Availability of Data and Material

The datasets generated or analyzed during the study are available from the corresponding author on reasonable request.

Conflicts of Interest

The authors have no potential conflicts of interest to disclose.

Author Contributions

Conceptualization: Shunhua Zhang. Data curation: Tian Qin, Shunhua Zhang. Formal analysis: all authors. Funding acquisition: Shunhua Zhang. Investigation: all authors. Methodology: Tian Qin, Shunhua Zhang. Project administration: Shunhua Zhang. Resources: Shunhua Zhang. Software: all authors. Supervision: Shunhua Zhang. Validation: Tian Qin, Shunhua Zhang. Visualization: Tian Qin, Shunhua Zhang. Writing—original draff: Tian Qin. Writing—review & editing: Shunhua Zhang.

Funding Statement

This work was funded by the National Innovation and Entrepreneurship Training Program for college students of China under Grant 201910367009, 202010367036, 202110367049, and 202210367022, as well as Anhui Provincial Colleges and Universities Ideological and Political Work Ability Improvement Project (No. sztsjh2019-7-14), and the Key Projects of Teaching Research for Colleges and Universities in Anhui Province, China (No. 2020jyxm1174).


We would like to appreciate all the participants for their unique contribution. We are also grateful for the valuable support from Anhui Province Key Laboratory of Cognition and Neuropsychiatric Disorders, and Gongjun Ji, Dandan Li, and Tingting Yang.

Figure 1.
The protocol scheme for the ANT task. A: The four cue conditions. B: The six stimuli used in the present task. C: An example of the procedure. ANT, Attention Network Test.
Figure 2.
Network ratio scores of parents of children with ASD and parents of TDC. *p<0.05; **p<0.01. ASD, autism spectrum disorder; TDC, typical developmental children.
Table 1.
Demographic and neuropsychological performances of ASD parents and TDC parents
Measure ASD parents (N=28) TDC parents (N=28) t or χ2 p
Demographic data
Age (yr) 34.43±6.14 34.11±3.88 0.234* 0.816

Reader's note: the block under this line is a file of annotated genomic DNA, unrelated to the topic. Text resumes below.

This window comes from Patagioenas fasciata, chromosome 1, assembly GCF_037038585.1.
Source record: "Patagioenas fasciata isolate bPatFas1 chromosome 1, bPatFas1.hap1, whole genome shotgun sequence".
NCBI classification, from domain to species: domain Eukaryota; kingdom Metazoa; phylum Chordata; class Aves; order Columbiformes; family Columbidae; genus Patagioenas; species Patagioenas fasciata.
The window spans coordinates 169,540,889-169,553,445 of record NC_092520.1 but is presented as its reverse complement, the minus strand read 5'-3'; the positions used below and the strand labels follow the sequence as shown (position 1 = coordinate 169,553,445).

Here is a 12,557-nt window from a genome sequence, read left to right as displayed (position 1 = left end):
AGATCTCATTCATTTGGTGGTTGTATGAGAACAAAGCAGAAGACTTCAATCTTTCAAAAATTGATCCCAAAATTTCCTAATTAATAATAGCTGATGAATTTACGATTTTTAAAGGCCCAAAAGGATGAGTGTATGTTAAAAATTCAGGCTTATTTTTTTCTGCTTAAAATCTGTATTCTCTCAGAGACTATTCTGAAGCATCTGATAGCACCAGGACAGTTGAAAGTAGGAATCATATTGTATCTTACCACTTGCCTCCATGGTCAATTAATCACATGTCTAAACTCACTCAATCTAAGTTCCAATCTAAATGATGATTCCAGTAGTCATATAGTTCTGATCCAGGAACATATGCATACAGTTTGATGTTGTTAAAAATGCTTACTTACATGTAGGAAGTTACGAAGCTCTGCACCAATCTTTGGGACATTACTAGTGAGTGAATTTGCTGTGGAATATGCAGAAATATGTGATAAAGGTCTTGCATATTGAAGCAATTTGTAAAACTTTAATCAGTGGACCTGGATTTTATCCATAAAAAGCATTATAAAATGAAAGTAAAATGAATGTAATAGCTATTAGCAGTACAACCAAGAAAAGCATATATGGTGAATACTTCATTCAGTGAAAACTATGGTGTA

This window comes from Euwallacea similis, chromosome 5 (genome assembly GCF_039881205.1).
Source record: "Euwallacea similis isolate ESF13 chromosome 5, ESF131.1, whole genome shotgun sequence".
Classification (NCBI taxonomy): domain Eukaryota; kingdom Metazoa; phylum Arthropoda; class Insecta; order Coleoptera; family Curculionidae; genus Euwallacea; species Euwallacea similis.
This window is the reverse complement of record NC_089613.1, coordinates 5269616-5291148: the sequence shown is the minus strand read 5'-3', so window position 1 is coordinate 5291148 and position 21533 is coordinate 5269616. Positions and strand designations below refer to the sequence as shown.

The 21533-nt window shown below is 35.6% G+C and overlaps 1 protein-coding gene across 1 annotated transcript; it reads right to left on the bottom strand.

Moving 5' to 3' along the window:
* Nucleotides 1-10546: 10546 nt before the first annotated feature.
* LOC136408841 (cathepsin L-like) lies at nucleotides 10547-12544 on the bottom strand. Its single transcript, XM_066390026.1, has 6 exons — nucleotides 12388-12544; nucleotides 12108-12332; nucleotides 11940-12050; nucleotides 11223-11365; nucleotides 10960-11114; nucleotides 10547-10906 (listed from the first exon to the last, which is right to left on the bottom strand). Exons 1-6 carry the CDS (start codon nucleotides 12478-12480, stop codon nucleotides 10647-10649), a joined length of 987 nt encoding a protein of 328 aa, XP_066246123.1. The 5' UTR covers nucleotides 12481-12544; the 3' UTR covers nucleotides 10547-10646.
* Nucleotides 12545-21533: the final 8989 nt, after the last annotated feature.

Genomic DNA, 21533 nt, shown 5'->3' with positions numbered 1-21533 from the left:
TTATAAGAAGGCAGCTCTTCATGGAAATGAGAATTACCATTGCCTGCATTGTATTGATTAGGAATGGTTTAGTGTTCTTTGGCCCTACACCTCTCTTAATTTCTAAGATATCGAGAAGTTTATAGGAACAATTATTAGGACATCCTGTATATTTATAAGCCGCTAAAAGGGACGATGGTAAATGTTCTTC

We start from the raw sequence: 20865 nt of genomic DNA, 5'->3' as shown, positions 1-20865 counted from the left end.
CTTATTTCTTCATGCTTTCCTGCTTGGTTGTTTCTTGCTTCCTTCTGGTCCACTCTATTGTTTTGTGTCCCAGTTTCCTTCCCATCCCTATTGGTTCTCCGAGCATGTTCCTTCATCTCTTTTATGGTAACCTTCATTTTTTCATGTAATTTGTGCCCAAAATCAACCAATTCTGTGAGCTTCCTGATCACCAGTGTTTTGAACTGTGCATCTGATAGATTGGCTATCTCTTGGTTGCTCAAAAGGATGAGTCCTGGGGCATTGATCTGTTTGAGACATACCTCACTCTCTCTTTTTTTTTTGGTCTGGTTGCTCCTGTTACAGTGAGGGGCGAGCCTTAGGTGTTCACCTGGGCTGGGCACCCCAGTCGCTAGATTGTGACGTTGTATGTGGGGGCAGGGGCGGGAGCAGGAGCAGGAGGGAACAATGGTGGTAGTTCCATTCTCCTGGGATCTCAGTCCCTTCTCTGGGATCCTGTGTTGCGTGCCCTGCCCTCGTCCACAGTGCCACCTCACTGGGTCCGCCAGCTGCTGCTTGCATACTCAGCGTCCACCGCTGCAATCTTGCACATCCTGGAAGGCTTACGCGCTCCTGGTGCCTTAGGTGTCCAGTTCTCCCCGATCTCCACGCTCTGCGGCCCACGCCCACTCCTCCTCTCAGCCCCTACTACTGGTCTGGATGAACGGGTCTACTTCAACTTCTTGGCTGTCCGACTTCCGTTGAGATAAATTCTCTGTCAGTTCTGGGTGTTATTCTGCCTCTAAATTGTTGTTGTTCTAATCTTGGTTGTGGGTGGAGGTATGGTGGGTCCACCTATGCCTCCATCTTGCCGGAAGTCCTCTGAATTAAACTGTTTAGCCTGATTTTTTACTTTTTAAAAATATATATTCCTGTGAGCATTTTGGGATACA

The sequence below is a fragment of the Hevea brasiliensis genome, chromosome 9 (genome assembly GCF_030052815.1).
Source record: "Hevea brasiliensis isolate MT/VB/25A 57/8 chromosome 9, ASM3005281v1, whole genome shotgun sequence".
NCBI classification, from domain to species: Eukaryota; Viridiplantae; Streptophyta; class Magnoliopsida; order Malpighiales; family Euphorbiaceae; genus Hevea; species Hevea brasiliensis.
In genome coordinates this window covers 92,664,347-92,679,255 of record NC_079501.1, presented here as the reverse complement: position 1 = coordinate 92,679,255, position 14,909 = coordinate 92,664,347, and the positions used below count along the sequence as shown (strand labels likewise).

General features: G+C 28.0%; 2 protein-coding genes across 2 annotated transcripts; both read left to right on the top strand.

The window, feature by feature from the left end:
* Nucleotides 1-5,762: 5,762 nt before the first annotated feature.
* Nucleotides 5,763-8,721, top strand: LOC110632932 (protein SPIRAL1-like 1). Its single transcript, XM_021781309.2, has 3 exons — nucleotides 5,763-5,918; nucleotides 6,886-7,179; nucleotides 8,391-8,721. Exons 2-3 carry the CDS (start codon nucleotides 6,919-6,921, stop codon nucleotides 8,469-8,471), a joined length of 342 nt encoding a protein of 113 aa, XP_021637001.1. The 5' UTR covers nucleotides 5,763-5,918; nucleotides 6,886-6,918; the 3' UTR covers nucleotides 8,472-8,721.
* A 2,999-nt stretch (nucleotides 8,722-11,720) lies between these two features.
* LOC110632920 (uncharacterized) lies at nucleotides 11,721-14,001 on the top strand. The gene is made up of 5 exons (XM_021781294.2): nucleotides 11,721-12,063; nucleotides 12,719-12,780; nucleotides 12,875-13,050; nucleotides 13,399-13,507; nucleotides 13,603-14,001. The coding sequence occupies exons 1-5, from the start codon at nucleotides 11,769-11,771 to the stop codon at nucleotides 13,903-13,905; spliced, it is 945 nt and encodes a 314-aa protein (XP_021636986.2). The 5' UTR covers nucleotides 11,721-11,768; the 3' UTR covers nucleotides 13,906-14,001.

Gender, man/woman 9/19 8/20 0.084 0.771
Education (yr) 12.36±2.95 13.21±3.46 -0.998* 0.323
Neuropsychological performances
DS-Forward 8.04±0.10 8.42±1.14 -1.374* 0.175
DS-Backward 5.50±0.92 5.89±1.40 -1.242* 0.220
TMT-A (sec) 44.22±12.82 39.77±14.35 1.227* 0.225
TMT-B (sec) 85.13±25.14 74.86±18.03 1.758* 0.084
MoCA 26.54±1.90 27.00±1.36 -1.053* 0.297
Total AQ 111.98±12.15 110.61±9.55 0.469* 0.641
Social skill 22.93±4.58 21.71±3.81 1.079* 0.285
Attention switching 25.07±2.65 24.71±3.48 0.432* 0.668
Attention to detail 22.44±4.74 23.00±3.92 -0.483* 0.631
Communication 20.85±4.86 20.36±4.53 0.398* 0.692
Imagination 20.68±2.38 20.82±2.93 -0.195* 0.846

Values are presented as mean±standard deviation or number.

* independent sample t-tests;

χ2 test.

There are no statistical differences between the two groups in demographic data and neuropsychological performances (all p>0.05).

ASD, autism spectrum disorder; TDC, typical developmental children; DS, The Digital Span Test; TMT, Trail Making Test; MoCA, Montreal Cognitive Assessment; AQ, Autism Spectrum Quotient

Table 2.
Attention network scores and accuracy of ASD parents and TDC parents
ASD parents TDC parents t p
Alerting (ms) 26.00±22.31 41.79±19.77 2.80 0.007**
Orienting (ms) 36.39±16.46 34.54±24.37 -0.33 0.740
Executive control (ms) 121.79±32.84 98.89±31.97 -2.64 0.011*
Overall mean RT (ms) 646.21±90.40 653.25±73.59 1.03 0.751
Accuracy (%) 98.82±1.28 99.11±0.74 0.32 0.310

Values are presented as mean RT±standard deviation.

* represents a significantly higher mean RT in the ASD group than in the TDC group (p<0.05);

** represents a significantly lower mean RT in the ASD group than in the TDC group (p<0.01).

ASD, autism spectrum disorder; TDC, typical developmental children; RT, reaction time

Table 3.
Correlation analysis between attentional networks
ASD parents
TDC parents
Alerting Orienting Executive Alerting Orienting Executive
Alerting 1 1
Orienting 0.274 1 0.148 1
Executive 0.179 0.005 1 -0.001 -0.089 1

There are no statistical correlations between the three attentional subsystems for both groups (p>0.05). ASD, autism spectrum disorder; TDC, typically developing children

Table 4.
Correlation analysis between attentional networks and AQ
ASD parents
TDC parents
Alerting Orienting Executive Alerting Orienting Executive
AQ-total 0.096 -0.190 0.036 0.096 -0.190 0.036
AQ-S 0.184 -0.077 0.104 0.184 -0.077 0.104
AQ-AS -0.09 -0.259 0.010 -0.009 -0.259 0.010
AQ-AD 0.227 0.059 -0.239 0.227 0.059 -0.239
AQ-C -0.133 -0.338 0.209 -0.133 -0.338 0.209
AQ-IM -0.012 0.076 -0.023 -0.012 0.076 -0.023

There are no statistical correlations between the three subtypes of attention network and various dimensions of AQ for both groups (p>0.05). ASD, autism spectrum disorder; TDC, typical developmental children; AQ, Autism Spectrum Quotient; AQ-total, total AQ; AQ-S, AQ-social skill; AQ-AS, AQ-attention switch; AQ-AD, AQ-attention to detail; AQ-C, AQ-communication; AQ-IM, AQ-imagination